Magic of Portfolio Charts6 min read

April 27, 2022
Magic of Portfolio Charts


Magic of Portfolio Charts6 min read

An equity market is a market in which shares of companies are issued and traded. It is basically a meeting point for buyers and sellers of stocks. When an investor buys stocks that ultimately get credited in his / her Demat account, it forms part of their holdings in  his / her portfolio. An investor typically needs  a system by which, over a period of time, his / her portfolio performance could be tracked and also to get some insights. To support this, we have developed the Portfolio Charts system that would give a graphical representation of an investor’s total purchase value and current market value.

In this blog post, we will give an overview of the Portfolio Charts system at Paytm Money and share some of the learnings we gained along the way.

Magic of Portfolio Charts

Background Knowledge

First, let’s talk about how the holdings information gets generated based on the stocks bought by an investor. Let’s suppose below are the user’s transactions.

Date Stock Type Quantity
03 Jan 2022 S1 Buy 10
03 Jan 2022 S2 Buy 5
04 Jan 2022 S1 Sell 5
05 Jan 2022 S3 Buy 10
05 Jan 2022 S2 Buy 5

So at the end of 05 Jan 2022 and onwards, we will have four records as the buy transactions get accumulated, if not sold.

Holding Date Stock Type Quantity Buy Date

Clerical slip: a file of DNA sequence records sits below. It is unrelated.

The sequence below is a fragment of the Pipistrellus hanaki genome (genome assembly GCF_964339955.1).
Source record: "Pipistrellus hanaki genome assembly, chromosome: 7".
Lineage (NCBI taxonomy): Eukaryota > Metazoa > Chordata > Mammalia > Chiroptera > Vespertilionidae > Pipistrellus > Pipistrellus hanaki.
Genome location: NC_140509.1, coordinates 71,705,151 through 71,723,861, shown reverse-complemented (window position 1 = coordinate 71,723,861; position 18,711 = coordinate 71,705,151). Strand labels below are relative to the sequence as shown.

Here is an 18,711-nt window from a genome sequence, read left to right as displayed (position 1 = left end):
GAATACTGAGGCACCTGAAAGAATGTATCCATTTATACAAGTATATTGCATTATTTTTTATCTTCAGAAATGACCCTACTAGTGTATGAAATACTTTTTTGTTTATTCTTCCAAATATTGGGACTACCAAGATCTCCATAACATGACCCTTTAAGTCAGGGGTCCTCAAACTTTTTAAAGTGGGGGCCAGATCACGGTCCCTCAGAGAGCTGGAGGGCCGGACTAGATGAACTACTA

03 Jan 2022 S1 Buy 10 03 Jan 2022
S2 Buy  5 03 Jan 2022
04 Jan 2022 S1 Buy 5 03 Jan 2022
S2 Buy 5 03 Jan 2022
05 Jan 2022 S1 Buy 5 03 Jan 2022
S2 Buy 5 03 Jan 2022
S2 Buy 5 05 Jan 2022
S3 Buy 10 05 Jan 2022

The idea of the above table is to let you imagine how the records will grow over a period of time.

Problem Statement

In Paytm Money, we have a third party legacy system which generates the users’ holdings based on transactions on a daily basis and uses an MS SQL Server at the persistence layer. Database tables which contain the holdings have more than 25 columns and billions of rows as holdings get accumulated. They store only the last N(15) days’ holdings because the latest date’s record is sufficient to know a user’s holdings and the last N days’ holdings are good enough to correct the system in case any inconsistencies are found.  This would also reduce the amount of storage used. Apart from this, the third party system suffered from the following problems – 

  • Not robust enough 
  • Not scalable and 
  • Could not handle high traffic volumes. 

Improving the legacy system was not an option due to multiple constraints. Owing to those we decided to build our own scalable system by pulling out all the holdings on a daily basis from the MS SQL Server.


 We had four major challenges

  • Processing billions of holding records in a reasonable time and build the charts’ data points.
  • Choosing the destination persistence layer and minimizing the storage utilization.
  • Serving the data with low latency.
  • Reprocessing of a chart’s data points when incorrect holdings get pushed into the source database.

Optimizing DB record process

Let’s talk about the data source which is MS SQL Server in our case. Fetching the millions of records was really a big challenge and we did multiple iterations to find out the sweet spot and that is, to fetch the rows in batches through a range query of sequential primary keys. We have followed the below steps to achieve this:

  • Get the max and min primary key id.
  • Hit the query with the primary key range condition in where clause in batches.

Why does this logic work?

SQL Server uses B-tree data structure to store clustered primary keys which makes the retrieval faster. It has three levels.  

    Root level: The root level is the starting point of the query